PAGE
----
Global consultancy CapGemini has released a major survey on AI that questioned nearly 1,000 organisations and concludes that the technology is already seeing broad adoption and delivering real benefits across multiple industry sectors.
The report, titled, ‘Turning AI into Concrete Value’, was authored by a team of senior CapGemini figures, including Executive Vice President, Christopher Stancombe and Ron Tolido, Executive Vice President, Global CTO, Insights & Data. In short, this is not just marketing fluff, but a serious review of where AI has got to on broad economic level.
While law was not a key vertical of the survey, it suggests that clients are already making use of AI for a number of purposes. This in turn means that expectations will change with regard to how their external advisers should behave in terms of their use of technology.
The consultancy said that it had noted that for several years hype around AI had obscured the very pragmatic and real benefits machine learning technology was providing.
‘For a long time real evidence of their concrete application in a business context proved elusive. This is now changing,’ says the report.
The main areas where this application is seen are described as:
- Influencing sales – ‘3 in 4 organisations implementing AI increase sales of new products and services by more than 10%’
- Boosting operations – ‘78% of organisations implementing AI increase operational efficiency by more than 10%’
- Engaging the customer/client – ‘75% of organisations using AI enhance customer satisfaction by more than 10%’
- Generating insights – ‘79% of organisations implementing AI generate new insights and better analysis’
Now you might say: ‘Hold on, what have these benefits got to do with law?’ Plenty is the answer. Replace the word ‘sales’ with BD research and analysis of client opportunities. The operations clearly translates in the legal world to areas such as AI-led doc review. Client engagement in the legal context would connect to advanced, outward-facing ‘legal bots’ and expert systems. While generating insights covers a range of AI applications from litigation analysis and prediction, to fee analysis.
Moreover, CapGemini does in fact mention the now famous example of JP Morgan, and how it had previously paid lawyers for thousands of hours worth of work studying loan documents.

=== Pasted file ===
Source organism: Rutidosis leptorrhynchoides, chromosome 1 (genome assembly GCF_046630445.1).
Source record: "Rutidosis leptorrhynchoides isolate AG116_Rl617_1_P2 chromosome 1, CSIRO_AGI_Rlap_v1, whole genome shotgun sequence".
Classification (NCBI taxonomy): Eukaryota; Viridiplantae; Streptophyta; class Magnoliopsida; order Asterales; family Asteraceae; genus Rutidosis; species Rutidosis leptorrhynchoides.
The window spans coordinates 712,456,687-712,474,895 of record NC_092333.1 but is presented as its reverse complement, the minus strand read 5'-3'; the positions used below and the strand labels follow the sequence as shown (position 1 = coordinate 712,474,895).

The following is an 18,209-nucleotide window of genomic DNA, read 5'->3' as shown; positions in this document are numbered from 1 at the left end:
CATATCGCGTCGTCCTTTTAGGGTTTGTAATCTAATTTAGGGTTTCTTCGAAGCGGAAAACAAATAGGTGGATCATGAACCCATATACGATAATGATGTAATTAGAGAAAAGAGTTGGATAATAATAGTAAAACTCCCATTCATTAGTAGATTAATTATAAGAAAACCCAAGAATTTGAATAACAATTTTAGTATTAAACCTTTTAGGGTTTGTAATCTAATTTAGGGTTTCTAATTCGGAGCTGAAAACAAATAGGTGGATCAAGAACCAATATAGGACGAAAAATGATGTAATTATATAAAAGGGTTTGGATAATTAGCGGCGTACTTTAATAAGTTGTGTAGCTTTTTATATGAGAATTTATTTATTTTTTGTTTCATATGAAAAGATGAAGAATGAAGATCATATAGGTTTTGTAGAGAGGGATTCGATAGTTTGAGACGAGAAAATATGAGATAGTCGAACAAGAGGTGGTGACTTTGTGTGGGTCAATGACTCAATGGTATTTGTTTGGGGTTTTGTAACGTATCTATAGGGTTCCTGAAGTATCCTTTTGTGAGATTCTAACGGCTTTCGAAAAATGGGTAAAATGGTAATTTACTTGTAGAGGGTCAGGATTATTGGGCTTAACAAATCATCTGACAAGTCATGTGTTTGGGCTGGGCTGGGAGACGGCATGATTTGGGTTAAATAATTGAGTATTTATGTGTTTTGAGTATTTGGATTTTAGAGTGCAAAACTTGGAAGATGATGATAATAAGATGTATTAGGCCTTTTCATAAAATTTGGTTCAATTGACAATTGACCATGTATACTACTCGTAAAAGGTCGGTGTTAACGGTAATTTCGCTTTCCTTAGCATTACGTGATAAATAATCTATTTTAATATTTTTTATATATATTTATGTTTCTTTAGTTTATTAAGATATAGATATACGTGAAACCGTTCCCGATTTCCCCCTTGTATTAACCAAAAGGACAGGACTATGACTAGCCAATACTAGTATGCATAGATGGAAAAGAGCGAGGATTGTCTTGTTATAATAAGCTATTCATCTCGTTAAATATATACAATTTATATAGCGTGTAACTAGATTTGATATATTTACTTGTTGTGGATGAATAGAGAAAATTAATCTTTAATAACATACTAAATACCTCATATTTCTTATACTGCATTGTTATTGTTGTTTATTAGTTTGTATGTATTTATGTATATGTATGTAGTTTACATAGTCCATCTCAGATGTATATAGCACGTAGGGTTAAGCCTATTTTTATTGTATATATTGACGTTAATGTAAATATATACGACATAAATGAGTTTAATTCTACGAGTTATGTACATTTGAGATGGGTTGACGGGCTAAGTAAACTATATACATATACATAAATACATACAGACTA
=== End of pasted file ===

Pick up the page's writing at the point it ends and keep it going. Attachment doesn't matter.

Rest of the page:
‘Now, an AI system is doing the challenging job of interpreting commercial loan agreements, taking on a task that has swallowed 360,000 hours of work by lawyers and loan officers’ says the report.
The report adds: ‘The AI system reviews documents in seconds and is less prone to error. The system has cut down on loan-servicing mistakes, many of which originated from human error in interpreting 12,000 new wholesale contracts per year.’
One other interesting finding was that great cliché of ‘AI doom’, that AI equates to the end of jobs, didn’t seem to be the view of the many global corporates CapGemini spoke to. In fact, the survey found that AI was helping to create more, new jobs.
Although, it did note that many of the new jobs were at a higher level, with around 40% of those new roles created by using AI appearing at manager level.
The report quoted the CTO of a large, multinational technology company who said: ‘I think for every job that is lost, there will be many more jobs that are gained. The role of AI is not to replace humans, it is to augment humans. It is about helping us do what we do better.’
‘History teaches us that, in the long run, technology creates more jobs than it destroys’, CapGemini’s team says.
It also notes in the report that when spreadsheet software was developed in the late 1980s and 1990s, which made accounting and financial planning hugely more easy to do, it created a myriad of jobs that leveraged that technology, especially roles such as analysts and financial managers. This occurred as demand for traditional paper-based ‘bookkeepers’ fell away.
I.e. new ways of grappling with the mass of data that the global economy increasingly produces in turn created new jobs that could make use of new tech that allowed access and utiliastion of that data.
Artificial Lawyer would suggest that this scenario will be the same with legal AI. To weep over the coming demise of manual contract review is to lament the loss of huge paper legers that were inefficient and very hard to extract data from at scale.
One other area that was seen as very positive, rather than any kind of threat via automation was that 77% of corporates that were surveyed found that using AI made the company ‘more creative’.
This is presumably driven by two things: first, that staff are given more time to actually think and come up with ideas as they aren’t bogged down in basic, process work; and secondly, AI analysis of huge data sets that previously would have been ignored as too complex to study or read, are producing new insights that in turn help to generate new ideas and approaches to work, products and services for clients.